The field of values arguments will be used instead of analyzing eigenvalues directly because the matrix representation of the target operator, even with zero convection term, is not symmetric. We will show that the real parts of eigenvalues are positive, uniformly bounded away from zero, and the absolute values of eigenvalues are uniformly bounded whose bounds are only dependent on the penalty parameter in (1.1) and the constant vector in (1.1). Because of this result, one may apply a lower-order finite element preconditioner to a real optimal control problem subject to Stokes equations which requires an elliptic type solver.

This paper is organized as follows: in Section 2, we introduce some preliminaries and notations. The norm equivalences of interpolation operators are reviewed to show the norm equivalence of an interpolation operator using vector basis. The preconditioning results are presented theoretically and numerically in Section 3 and Section 4, respectively. Finally, we add the concluding remarks in Section 5.

2. Preliminaries

2.1. Coupled Elliptic System

Because we are going to deal with a coupled elliptic system, the vector Laplacian, gradient and divergence operators for a vector function , where denotes the transpose, are defined by With the usual inner product and its norm , for vector functions and , define and, for matrix functions and , define

We use the standard Sobolev spaces like and on a given domain with the usual Sobolev seminorm and norm . The main content of this paper is to provide an efficient low-order preconditioner for the system (1.1).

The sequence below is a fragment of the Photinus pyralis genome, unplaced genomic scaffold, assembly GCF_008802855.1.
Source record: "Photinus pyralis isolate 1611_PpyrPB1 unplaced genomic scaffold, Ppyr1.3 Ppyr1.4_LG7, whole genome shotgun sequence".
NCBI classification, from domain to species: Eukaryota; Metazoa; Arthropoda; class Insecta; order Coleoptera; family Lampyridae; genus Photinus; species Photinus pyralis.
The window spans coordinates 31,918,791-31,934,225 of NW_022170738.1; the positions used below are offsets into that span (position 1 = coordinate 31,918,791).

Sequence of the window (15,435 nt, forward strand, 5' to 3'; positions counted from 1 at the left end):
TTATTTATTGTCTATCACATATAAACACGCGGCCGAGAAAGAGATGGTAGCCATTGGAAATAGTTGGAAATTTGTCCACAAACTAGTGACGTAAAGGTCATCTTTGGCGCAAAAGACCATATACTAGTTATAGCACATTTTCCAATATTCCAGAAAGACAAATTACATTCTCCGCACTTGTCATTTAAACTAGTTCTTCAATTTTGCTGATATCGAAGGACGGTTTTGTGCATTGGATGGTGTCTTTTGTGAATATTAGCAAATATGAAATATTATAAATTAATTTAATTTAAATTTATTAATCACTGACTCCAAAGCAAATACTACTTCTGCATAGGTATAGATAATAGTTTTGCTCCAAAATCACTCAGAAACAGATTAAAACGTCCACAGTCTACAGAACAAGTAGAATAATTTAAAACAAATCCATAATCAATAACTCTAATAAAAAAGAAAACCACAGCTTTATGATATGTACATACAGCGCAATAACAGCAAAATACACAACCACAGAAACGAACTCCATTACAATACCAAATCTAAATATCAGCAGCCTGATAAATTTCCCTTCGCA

Multiplying the second equation by , the system (1.1) can be expressed as where with the zero boundary condition . Let be another decoupled uniformly elliptic operator such that with the zero boundary condition.

2.2. LGL Nodes, Weights, and Function Spaces

Let and be the reference LGL nodes and its corresponding LGL weights in , respectively, arranged by . We use as the set of knots in the interval such that . Here denotes the number of subintervals of . Denote by the degree of a polynomial on each subinterval and by the set of -LGL nodes in each subinterval () arranged by where and the corresponding LGL weights are given by Let be the space of all polynomials defined on whose degrees are less than or equal to . The Lagrange basis for on is given by satisfying where denotes the Kronecker delta function.

We define as the subspace of continuous functions whose basis is piecewise continuous Lagrange polynomials of degree on with respect to and define as the space of all piecewise Lagrange linear functions with respect to . Note that these basis functions have a proper support. See [9, 18] for detail. Let and . With the notation , define and as subspaces of and , respectively. The basis functions for and are given respectively by where . For two dimensional (2D) case, let and be tensor product function spaces of one-dimensional function spaces and let and be subspaces of and , respectively. Now let us order the interior LGL points in by horizontal lines as , where for . Accordingly, the basis functions for and are also arranged as the same way. Then, with the notations and , the basis functions of and are given, respectively, by where .